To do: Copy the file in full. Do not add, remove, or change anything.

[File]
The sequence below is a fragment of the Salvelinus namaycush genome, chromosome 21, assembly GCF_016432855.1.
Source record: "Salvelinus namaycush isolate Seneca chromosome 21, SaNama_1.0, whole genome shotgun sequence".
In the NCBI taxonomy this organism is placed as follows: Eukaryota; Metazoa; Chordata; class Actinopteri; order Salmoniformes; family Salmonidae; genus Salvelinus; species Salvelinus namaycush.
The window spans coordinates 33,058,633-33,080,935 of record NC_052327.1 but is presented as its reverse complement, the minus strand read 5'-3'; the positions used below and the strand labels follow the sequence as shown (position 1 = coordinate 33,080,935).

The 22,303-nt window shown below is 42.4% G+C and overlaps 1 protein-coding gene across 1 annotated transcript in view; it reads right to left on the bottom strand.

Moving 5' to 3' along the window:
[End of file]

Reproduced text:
The sequence below is a fragment of the Salvelinus namaycush genome, chromosome 21, assembly GCF_016432855.1.
Source record: "Salvelinus namaycush isolate Seneca chromosome 21, SaNama_1.0, whole genome shotgun sequence".
In the NCBI taxonomy this organism is placed as follows: Eukaryota; Metazoa; Chordata; class Actinopteri; order Salmoniformes; family Salmonidae; genus Salvelinus; species Salvelinus namaycush.
The window spans coordinates 33,058,633-33,080,935 of record NC_052327.1 but is presented as its reverse complement, the minus strand read 5'-3'; the positions used below and the strand labels follow the sequence as shown (position 1 = coordinate 33,080,935).

The 22,303-nt window shown below is 42.4% G+C and overlaps 1 protein-coding gene across 1 annotated transcript in view; it reads right to left on the bottom strand.

Moving 5' to 3' along the window: